Arthur C. Clarke’s 2001 Sequel Is Headed For Television
Nearly 50 years after its original theatrical release, Stanley Kubrick and Arthur C. Clarke’s 2001: A Space Odyssey remains both one of the best science fiction movies ever made, and one of the best movies ever made, full stop. The epic scope, the sense of wonder, the jaw-dropping visuals, all ensure that the film still holds up perfectly, even all these decades later. While Kubrick was never a sequel kind of guy, Clarke did continue the story in several sequel novels, one of which was adapted into director Peter Hyams’ 2010: The Year We Makes Contact in 1984. (And my love for that flick is well established given how often I find excuses to reference it.) Now the world of the mysterious labyrinths will be returning to the screen…but this time it will be the TV screen.
Coming Soon reports that Clarke’s novel 3001: The Final Odyssey is being developed for television by Sir Ridley Freakin’ Scott and his Scott Free Productions. Scott is partnering with Syfy and Warner Horizon Television to turn the 1997 novel, the last in Clarke’s “Space Odyssey” series, into a miniseries. Genre vet Stuart Beattie (Pirates of the Caribbean) will handle the script adaptation, and will also executive produce with Scott and David W. Zucker. There’s no word on a director yet, but dare we keep our fingers crossed that Scott might settle into the director’s chair himself?
Here’s the official description from Syfy’s announcement:
One thousand years after the Jupiter mission to explore the mysterious Monolith had been destroyed, after Dave Bowman was transformed into the Star Child, Frank Poole drifted in space, frozen and forgotten, leaving the supercomputer HAL inoperable. But now Poole has returned to life, awakening in a world far different from the one he left behind — and just as the Monolith may be stirring once again…
And here’s what Sir Ridley had to say:
I have always been a fan of Clarke’s extraordinary ‘Odyssey’ series, and certainly Kubrick’s adaptation of ‘2001.’ I am thrilled to be part of bringing that legacy to audiences and continuing the great cinematic tradition that this story and its creators deserve.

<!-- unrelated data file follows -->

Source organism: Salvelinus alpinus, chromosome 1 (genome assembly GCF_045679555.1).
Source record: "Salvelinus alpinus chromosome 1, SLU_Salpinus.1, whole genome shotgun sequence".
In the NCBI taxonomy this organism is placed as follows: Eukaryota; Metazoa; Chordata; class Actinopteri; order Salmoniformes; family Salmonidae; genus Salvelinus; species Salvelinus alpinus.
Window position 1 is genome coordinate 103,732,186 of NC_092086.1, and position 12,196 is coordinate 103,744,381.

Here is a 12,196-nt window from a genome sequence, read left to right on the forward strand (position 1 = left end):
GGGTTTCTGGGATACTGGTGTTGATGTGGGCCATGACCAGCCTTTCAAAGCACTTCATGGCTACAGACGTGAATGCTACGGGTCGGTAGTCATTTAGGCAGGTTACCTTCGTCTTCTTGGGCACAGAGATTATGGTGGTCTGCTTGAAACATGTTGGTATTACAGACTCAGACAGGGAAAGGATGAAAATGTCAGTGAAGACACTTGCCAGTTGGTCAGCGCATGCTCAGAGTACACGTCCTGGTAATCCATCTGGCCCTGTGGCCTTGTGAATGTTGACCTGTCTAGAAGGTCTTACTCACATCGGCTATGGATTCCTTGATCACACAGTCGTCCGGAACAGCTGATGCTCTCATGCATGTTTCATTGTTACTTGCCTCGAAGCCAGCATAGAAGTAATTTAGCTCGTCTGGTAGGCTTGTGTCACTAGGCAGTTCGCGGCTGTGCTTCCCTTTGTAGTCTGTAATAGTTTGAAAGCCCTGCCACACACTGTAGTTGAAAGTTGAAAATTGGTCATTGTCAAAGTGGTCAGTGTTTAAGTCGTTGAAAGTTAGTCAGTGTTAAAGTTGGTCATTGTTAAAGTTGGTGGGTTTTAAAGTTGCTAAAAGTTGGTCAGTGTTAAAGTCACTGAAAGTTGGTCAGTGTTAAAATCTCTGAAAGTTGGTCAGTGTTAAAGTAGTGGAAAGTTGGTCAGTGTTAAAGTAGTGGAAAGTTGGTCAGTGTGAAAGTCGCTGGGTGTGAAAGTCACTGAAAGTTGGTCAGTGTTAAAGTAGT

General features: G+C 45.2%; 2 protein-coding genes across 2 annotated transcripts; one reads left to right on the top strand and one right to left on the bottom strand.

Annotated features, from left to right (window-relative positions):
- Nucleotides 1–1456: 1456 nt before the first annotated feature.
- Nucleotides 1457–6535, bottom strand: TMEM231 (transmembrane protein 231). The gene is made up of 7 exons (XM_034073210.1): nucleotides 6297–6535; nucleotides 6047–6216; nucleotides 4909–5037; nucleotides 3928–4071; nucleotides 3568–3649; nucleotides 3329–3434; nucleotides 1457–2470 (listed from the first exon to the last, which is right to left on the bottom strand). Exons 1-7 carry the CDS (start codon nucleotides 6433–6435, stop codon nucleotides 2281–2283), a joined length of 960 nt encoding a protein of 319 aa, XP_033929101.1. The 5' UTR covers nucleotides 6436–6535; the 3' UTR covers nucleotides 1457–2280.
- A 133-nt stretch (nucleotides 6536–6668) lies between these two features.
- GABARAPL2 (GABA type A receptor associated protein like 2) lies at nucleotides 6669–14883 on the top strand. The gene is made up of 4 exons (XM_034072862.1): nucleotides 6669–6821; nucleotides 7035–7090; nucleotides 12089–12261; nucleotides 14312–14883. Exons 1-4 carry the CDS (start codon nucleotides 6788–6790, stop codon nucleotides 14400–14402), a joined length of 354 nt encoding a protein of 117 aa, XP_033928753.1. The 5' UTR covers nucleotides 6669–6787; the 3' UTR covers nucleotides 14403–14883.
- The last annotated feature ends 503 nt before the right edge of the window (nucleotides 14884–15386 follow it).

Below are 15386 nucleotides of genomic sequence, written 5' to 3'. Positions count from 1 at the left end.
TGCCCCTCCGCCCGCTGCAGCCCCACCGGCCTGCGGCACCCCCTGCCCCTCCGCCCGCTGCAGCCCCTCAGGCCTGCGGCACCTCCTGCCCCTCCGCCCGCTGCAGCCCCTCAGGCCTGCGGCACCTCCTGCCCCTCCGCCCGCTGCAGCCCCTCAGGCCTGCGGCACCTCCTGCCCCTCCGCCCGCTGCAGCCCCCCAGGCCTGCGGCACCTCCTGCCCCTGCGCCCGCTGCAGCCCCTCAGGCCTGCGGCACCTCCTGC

If you only know the story of <1>2001 from the films, allow us to bring you up to speed. 2001 was based on Clarke’s 1951 short story “The Sentinel,” but Clarke also adapted that into a full 2001 novel that was published shortly after the release of the film. He continued the tale in 1982’s 2010: Odyssey Two, 1987’s 2061: Odyssey Three, and 1997’s 3001: The Final Odyssey. Which means that 2061 must have pissed off the wrong people in Hollywood, because it’s about to be the only one of its siblings not to have a TV or film adaptation. I guess we’ll just have to settle for this:
Syfy President Dave Howe says:
Arthur C. Clarke is the father of modern science fiction. We couldn’t be more excited to be working with Scott Free and Warner Horizon Television to bring to the screen, for the very first time, the final chapter of this extraordinary masterpiece.
Seriously, though, Syfy just will not stop, will they? We were skeptical at first when Syfy began making noise about trying to redeem their image and become a home for serious science fiction programming, but they continue to put their money where their mouth is. It certainly remains to be seen whether their impressive and ambitious development lineup will actually be good, but at this point I can’t bring myself to badmouth a network that’s working on TV adaptations of 3001, James S.A. Corey’s The Expanse, John Scalzi’s Old Man’s War, and a dozen other promising projects, not to mention a miniseries version of Childhood’s End, another Clarke favorite. It’s hard to believe, but Syfy seems genuinely determined to become the channel we’ve all wished they would be for the past decade. Now if they’d just change their stupid name back.